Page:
The stories themselves are so mild-mannered that I can only dream of what a present-day editor’s reaction to them might to be. In one, the children decide to each write down their dreams to see who has the best and most vivid dreams. The human desire for competition takes over, and soon they are eating cucumbers and milk before bed in order to precipitate the most colourful of imaginings. It’s not quite The Hunger Games, although it does involve an upset stomach.
In another, the children learn that one of the boys in town owns a book containing an illustration of God. Having of course never seen God, the children are tormented by the what-ifs of this scenario, and pool together their money in order to purchase the illustration. God, they learn, apparently has quite the angry visage. This may seem like an utter non-event to the various YA heroes of today playing Christ figure roles or battling against god-like despots, but it is a life-changing moment for the children. Although an adult tells them that no one knows what God looks like, that the illustration is merely someone’s own imagining of God, this image will forever be a part of their memories.
These are books of what it means to be on that tightrope of adolescence, wavering this way and that, feeling in a sort of developmental purgatory. The narrative simplicity of these stories is what affords them such depth and complexity: the reader is given the emotional space in which to question Felicity’s blunt statements about proper comportment or the Story Girl’s deadpan epigrams regarding adulthood. These are stories that in their quietness draw the reader in as another character and ask for participation. Rather than having our emotions forced and our interpretations made for us by the winnowing force of a sledge-hammer plot we’re asked to make up our own minds about these things, to read between those lines of pitch black and stark white in order to find the multitudinous greys.
I’m a tango dancer. Tango nights generally play out in a series of tandas: a group of songs in either tango, milonga or vals style, separated by a brief break. Although the milonga tandas have everyone sprinting about the floor in gymnastic style, an entire night of milonga music would be both headache- and bunion-inducing. The slower tango songs are there for a reason. They’re beautiful and they’re expressive, and they provide musical contrast. The same is true not just for the tandas, but for the songs themselves, which alternate between fast and slow, and are famous for their complexity. Traditional tango, however, is making way for something known as neo-tango, a sort of techno-infused form of tango music. It’s a style that some dancers find fascinating for a little while, but almost without fail everyone returns to the traditional music for the interpretative complexity and emotional resonance it allows. I’ve never cried listening to a neo-tango song.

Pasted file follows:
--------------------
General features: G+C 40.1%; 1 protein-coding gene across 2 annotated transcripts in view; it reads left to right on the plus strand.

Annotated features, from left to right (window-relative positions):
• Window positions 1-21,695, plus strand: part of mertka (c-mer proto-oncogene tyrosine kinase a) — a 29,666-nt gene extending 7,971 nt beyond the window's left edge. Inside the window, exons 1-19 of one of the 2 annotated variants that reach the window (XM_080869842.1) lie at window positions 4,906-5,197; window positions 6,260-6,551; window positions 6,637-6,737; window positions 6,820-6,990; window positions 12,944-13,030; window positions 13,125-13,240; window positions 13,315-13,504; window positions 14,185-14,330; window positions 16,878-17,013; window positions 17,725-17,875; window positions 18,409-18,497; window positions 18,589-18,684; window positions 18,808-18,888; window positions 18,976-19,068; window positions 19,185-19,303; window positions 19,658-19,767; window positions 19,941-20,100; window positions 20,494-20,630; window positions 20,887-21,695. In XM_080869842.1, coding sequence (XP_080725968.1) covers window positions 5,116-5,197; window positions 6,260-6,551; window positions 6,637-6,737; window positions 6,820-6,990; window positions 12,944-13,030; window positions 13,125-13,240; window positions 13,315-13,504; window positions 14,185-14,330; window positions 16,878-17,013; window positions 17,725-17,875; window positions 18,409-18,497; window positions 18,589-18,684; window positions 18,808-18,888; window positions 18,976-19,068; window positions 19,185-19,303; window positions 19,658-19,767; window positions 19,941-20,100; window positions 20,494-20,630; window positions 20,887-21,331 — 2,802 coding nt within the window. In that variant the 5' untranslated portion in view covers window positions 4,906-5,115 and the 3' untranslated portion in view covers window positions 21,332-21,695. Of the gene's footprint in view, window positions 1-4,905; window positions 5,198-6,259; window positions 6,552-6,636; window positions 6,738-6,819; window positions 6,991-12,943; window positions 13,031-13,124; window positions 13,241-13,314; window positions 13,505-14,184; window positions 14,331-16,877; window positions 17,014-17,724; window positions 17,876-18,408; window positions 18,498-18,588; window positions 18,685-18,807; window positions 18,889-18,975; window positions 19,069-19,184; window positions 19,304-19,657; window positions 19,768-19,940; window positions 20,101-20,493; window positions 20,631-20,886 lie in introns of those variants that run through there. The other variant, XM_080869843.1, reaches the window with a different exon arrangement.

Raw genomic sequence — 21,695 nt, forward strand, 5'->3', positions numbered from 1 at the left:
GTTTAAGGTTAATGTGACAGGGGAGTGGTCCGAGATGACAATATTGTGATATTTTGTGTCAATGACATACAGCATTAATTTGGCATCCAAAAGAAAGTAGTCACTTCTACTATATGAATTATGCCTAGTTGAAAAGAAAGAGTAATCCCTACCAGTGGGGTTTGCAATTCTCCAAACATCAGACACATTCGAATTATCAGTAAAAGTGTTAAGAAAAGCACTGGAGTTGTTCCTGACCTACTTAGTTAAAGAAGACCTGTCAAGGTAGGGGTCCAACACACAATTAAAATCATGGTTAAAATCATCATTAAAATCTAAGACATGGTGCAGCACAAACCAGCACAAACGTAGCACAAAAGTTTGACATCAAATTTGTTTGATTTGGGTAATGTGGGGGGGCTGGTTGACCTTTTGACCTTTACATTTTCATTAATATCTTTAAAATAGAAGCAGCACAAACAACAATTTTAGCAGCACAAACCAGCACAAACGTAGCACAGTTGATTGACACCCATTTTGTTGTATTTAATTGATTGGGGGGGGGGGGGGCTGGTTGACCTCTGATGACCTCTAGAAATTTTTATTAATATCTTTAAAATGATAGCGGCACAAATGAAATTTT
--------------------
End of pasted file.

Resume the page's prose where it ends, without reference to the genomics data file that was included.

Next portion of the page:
Writers are told not to write down to young adult readers, but I can’t help but feel that this is constantly happening today—it simply doesn’t take the form that we might imagine it to. By giving readers books that are all about taking down the state or fighting werewolves we’re implying that it’s only these problems that are of any value, that the everyday teenage experience is otherwise something that should be easily navigable. I can’t think of any worse way than putting down a reader than by suggesting that their lives do not merit reading about.
In addition, by excising all of the quiet space that exists in these classic books in order to make room, make room! for more attention-grabbing plot, we’re denying readers the thinking room to be able to truly experience all of the wonders of reading. We’re assuming that they want their reading experience to be as little like a reading experience as possible, and the result is books with narratives that stream by like tickertape. I can’t help but wonder whether they’ll be forgettable, these books that disallow readers the space that we need to reflect on a story, to engage with it, and to draw our own conclusions.
Not all readers read to escape, nor do they necessarily read in order to live vicariously as action heroes. Sometimes readers read to identify, to make a friend who’ll remain with them forever, and to be charmed. Sometimes they want to be able to read a book that gives them the space that they need to think about the questions posed by the book, and to answer them themselves.
Surprisingly often, too, it’s the quiet books that are the ones that change lives.
Your turn: Do you like quiet books? Has a quiet book ever changed your life?